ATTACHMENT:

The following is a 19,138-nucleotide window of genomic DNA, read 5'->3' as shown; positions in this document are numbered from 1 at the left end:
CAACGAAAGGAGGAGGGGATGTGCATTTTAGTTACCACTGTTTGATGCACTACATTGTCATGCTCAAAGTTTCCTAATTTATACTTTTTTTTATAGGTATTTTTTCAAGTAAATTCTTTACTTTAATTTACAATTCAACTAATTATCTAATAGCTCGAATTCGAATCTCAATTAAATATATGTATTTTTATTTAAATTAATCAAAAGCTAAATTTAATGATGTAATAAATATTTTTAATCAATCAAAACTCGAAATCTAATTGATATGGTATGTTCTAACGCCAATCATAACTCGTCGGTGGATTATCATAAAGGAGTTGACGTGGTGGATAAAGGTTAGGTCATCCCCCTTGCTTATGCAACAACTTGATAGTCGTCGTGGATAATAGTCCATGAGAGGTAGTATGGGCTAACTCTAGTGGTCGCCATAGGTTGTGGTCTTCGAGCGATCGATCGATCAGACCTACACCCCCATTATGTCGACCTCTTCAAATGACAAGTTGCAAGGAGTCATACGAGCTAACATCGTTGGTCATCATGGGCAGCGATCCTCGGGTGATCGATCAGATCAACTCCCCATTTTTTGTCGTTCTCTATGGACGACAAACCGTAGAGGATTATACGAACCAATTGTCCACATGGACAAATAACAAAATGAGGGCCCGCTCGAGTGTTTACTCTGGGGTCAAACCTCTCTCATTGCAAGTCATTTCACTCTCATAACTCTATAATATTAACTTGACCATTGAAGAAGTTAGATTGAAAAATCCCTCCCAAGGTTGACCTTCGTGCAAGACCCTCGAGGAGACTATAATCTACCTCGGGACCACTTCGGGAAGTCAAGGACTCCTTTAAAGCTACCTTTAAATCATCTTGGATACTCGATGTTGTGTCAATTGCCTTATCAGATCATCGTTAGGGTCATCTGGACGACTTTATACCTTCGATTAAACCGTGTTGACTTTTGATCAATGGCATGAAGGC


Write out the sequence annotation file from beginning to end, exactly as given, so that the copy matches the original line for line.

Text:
The following is a 19,138-nucleotide window of genomic DNA, read 5'->3' as shown; positions in this document are numbered from 1 at the left end:
CAACGAAAGGAGGAGGGGATGTGCATTTTAGTTACCACTGTTTGATGCACTACATTGTCATGCTCAAAGTTTCCTAATTTATACTTTTTTTTATAGGTATTTTTTCAAGTAAATTCTTTACTTTAATTTACAATTCAACTAATTATCTAATAGCTCGAATTCGAATCTCAATTAAATATATGTATTTTTATTTAAATTAATCAAAAGCTAAATTTAATGATGTAATAAATATTTTTAATCAATCAAAACTCGAAATCTAATTGATATGGTATGTTCTAACGCCAATCATAACTCGTCGGTGGATTATCATAAAGGAGTTGACGTGGTGGATAAAGGTTAGGTCATCCCCCTTGCTTATGCAACAACTTGATAGTCGTCGTGGATAATAGTCCATGAGAGGTAGTATGGGCTAACTCTAGTGGTCGCCATAGGTTGTGGTCTTCGAGCGATCGATCGATCAGACCTACACCCCCATTATGTCGACCTCTTCAAATGACAAGTTGCAAGGAGTCATACGAGCTAACATCGTTGGTCATCATGGGCAGCGATCCTCGGGTGATCGATCAGATCAACTCCCCATTTTTTGTCGTTCTCTATGGACGACAAACCGTAGAGGATTATACGAACCAATTGTCCACATGGACAAATAACAAAATGAGGGCCCGCTCGAGTGTTTACTCTGGGGTCAAACCTCTCTCATTGCAAGTCATTTCACTCTCATAACTCTATAATATTAACTTGACCATTGAAGAAGTTAGATTGAAAAATCCCTCCCAAGGTTGACCTTCGTGCAAGACCCTCGAGGAGACTATAATCTACCTCGGGACCACTTCGGGAAGTCAAGGACTCCTTTAAAGCTACCTTTAAATCATCTTGGATACTCGATGTTGTGTCAATTGCCTTATCAGATCATCGTTAGGGTCATCTGGACGACTTTATACCTTCGATTAAACCGTGTTGACTTTTGATCAATGGCATGAAGGC